Proposed Loss Of Interest Deduction Would Boost Cost of PE Deals
PE transactions could cost significantly more if legislation ultimately is passed that would eliminate the deduction for net interest expense.
Republican lawmakers have introduced proposals that may serve as the basis for tax reform in 2017. Private equity transactions could cost significantly more if legislation ultimately is passed that would eliminate the deduction for net interest expense, as is the case in “A Better Way,” a blueprint for tax reform introduced by House Speaker Paul Ryan.
Private Equity Transactions Generally
The typical private equity acquisition involves the acquisition of stock or assets of a target corporation, partnership or limited liability company using both cash called by the fund from its limited partners and third-party leverage. Under current law, subject to various limitations (e.g., AHYDO, earnings stripping, case law distinguishing debt from equity and newly enacted regulations that deem debt as equity in certain cases), the target company or special purpose vehicle formed to effect the acquisition may deduct the interest expense as the interest accrues on the debt.
Elimination of Interest Expense and Immediate Expensing
The “A Better Way” blueprint would eliminate the deduction for interest expense, except to the extent of interest income. It also would permit businesses to immediately write off (i.e., depreciate for tax purposes) the cost of assets purchased by the taxpayer and used in a business, rather than depreciating or amortizing those assets, as under current law. The elimination of the interest deduction would help offset the loss of tax revenue from permitting immediate depreciation, and is designed to remove the tax preference which debt financing clearly has over equity financing.
Although immediate expensing of capital assets would be a huge tax benefit, in a private equity transaction where indebtedness is incurred to help finance the purchase of stock (as opposed to assets or partnership interests), immediate expensing may not overcome the additional cost related to the loss of the interest deduction, because the cost of stock can never be depreciated.
“Private equity transactions could cost significantly more if legislation ultimately is passed that would eliminate the deduction for net interest expense, as is the case in “A Better Way,” a blueprint for tax reform introduced by House Speaker Paul Ryan.”
Additional Focus on Asset and Deemed Asset Deals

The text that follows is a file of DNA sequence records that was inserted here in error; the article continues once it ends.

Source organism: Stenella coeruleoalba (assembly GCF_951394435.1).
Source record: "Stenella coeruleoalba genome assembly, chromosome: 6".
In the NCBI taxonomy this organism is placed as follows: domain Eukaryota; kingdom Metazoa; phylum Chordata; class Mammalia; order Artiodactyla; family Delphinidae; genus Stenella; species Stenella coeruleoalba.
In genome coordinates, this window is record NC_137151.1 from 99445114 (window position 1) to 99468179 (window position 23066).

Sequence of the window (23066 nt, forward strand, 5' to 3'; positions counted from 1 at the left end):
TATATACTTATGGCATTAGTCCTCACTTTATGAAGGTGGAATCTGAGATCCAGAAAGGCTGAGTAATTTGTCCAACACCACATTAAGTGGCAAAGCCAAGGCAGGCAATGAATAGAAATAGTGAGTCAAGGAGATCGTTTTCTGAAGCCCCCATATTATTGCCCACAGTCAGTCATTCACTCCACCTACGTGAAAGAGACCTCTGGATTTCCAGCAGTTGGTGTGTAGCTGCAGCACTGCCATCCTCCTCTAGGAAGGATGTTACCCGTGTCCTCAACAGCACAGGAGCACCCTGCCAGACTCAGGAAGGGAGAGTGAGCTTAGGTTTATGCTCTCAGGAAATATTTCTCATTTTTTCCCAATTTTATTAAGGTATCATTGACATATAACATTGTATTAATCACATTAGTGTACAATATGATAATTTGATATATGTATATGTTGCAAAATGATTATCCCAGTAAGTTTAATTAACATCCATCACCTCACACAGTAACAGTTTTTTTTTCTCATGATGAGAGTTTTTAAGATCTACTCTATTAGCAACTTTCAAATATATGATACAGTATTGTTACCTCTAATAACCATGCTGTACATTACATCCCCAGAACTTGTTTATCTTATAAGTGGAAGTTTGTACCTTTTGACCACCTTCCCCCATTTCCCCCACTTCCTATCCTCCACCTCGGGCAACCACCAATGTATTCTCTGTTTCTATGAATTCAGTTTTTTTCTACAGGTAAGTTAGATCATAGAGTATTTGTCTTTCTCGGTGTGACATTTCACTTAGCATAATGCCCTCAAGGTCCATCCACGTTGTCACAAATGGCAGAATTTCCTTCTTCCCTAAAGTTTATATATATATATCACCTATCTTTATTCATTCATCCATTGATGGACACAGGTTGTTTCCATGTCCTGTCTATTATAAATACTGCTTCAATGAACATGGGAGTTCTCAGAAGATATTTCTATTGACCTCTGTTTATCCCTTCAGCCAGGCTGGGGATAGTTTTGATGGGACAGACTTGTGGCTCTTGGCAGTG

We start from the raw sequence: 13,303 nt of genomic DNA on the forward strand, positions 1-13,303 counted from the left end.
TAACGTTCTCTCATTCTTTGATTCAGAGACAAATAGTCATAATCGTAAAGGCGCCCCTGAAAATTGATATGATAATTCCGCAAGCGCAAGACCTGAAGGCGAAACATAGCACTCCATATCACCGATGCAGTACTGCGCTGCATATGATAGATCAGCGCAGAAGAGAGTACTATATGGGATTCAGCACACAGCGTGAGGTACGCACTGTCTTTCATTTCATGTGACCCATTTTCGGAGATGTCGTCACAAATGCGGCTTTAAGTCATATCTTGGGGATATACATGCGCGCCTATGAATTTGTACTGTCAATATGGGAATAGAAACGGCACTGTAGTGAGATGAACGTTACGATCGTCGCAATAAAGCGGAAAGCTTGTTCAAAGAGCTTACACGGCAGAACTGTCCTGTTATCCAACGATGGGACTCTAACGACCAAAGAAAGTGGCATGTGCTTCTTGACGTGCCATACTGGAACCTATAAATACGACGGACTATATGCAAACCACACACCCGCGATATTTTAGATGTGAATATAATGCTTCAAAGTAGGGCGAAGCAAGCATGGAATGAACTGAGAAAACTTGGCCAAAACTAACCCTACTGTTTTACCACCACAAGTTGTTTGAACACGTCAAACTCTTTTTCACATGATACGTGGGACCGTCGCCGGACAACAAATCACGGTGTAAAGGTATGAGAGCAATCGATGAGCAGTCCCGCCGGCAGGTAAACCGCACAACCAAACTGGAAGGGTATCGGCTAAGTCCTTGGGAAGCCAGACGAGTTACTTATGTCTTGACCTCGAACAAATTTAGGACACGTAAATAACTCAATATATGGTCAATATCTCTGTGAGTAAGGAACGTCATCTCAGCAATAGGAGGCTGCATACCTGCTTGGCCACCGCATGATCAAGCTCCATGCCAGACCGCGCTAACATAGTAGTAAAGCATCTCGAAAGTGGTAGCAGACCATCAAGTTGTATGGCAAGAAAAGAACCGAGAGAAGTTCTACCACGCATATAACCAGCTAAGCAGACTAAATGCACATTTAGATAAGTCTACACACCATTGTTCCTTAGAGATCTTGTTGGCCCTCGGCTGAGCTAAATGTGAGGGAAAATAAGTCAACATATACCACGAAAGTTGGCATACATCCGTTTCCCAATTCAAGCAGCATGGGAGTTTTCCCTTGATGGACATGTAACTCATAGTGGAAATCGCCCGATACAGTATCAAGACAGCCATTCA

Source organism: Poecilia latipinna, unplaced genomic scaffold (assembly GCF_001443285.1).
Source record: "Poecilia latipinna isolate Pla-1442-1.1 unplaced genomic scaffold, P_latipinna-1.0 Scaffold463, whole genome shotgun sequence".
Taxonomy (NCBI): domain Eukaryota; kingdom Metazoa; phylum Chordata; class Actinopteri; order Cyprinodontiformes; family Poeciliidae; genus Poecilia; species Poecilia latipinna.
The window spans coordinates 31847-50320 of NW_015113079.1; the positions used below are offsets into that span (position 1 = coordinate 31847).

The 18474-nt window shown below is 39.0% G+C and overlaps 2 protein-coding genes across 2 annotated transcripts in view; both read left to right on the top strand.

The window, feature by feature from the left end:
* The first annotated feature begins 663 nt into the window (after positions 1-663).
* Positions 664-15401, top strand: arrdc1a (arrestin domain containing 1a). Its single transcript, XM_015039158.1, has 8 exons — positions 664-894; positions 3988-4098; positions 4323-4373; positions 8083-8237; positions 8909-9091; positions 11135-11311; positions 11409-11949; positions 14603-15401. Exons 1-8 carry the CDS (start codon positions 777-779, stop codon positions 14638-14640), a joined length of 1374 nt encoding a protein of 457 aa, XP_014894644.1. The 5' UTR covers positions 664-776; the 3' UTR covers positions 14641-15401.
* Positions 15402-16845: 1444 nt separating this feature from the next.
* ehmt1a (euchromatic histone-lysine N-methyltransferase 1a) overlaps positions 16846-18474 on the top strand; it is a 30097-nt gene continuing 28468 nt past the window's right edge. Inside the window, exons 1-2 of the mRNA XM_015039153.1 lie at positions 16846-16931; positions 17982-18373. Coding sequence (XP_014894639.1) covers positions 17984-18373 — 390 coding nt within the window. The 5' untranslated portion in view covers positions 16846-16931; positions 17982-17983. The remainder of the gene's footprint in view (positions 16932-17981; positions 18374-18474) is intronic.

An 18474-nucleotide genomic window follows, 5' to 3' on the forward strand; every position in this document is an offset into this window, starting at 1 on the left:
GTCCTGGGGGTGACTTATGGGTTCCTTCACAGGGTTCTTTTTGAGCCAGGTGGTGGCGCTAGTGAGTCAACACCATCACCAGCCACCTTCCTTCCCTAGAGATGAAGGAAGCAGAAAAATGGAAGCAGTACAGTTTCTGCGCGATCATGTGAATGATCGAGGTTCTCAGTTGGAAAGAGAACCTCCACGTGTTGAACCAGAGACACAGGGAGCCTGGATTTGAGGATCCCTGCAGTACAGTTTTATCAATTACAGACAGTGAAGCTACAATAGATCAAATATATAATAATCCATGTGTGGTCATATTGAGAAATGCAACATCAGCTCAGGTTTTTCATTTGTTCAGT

Under both current and proposed tax law, there is a significant tax benefit to effecting a transaction as an asset deal, namely, the ability to increase the basis of depreciable/amortizable assets (including goodwill) to the fair market value, represented by the purchase price. This benefit would be available in both a straight asset sale or upon making an election to treat a stock purchase as an asset purchase. Although typically beneficial for the buyer, there could be an offsetting cost to the seller in the form of a corporate level tax on the gain recognized in the transaction.
This additional tax cost generally does not apply in the case of the acquisition of assets from an S corporation or a partnership (typically including an LLC), or the acquisition of an S corporation or a subsidiary out of a consolidated group, although there may be additional state and local tax costs, and the character of some of the income may change in the case of an S corporation acquisition. Additionally, if the target has net-operating-loss carryovers, the corporate-level taxable income may be reduced by the NOLs. Moreover, a special election is available to partnerships that has a similar effect without any entity-level tax.
Immediate deductibility of capital costs, coupled with the loss of an interest deduction would significantly favor asset deals, or stock deals with an election.
Additional Focus on Equity-Financing
Where asset acquisitions or deemed asset acquisitions are not available, the loss of the interest deduction would likely result in an increased focus on pure equity-funded transactions, although the (non-tax) financial engineering benefits of using leverage would still be a factor for funds to consider.
Steven D. Bortnick is a partner is the Tax Practice Group at Pepper Hamilton LLP and a member of its Investment Fund Industry Group. Bruce K. Fenton is a partner and chairs the firm’s Private Equity Practice Group.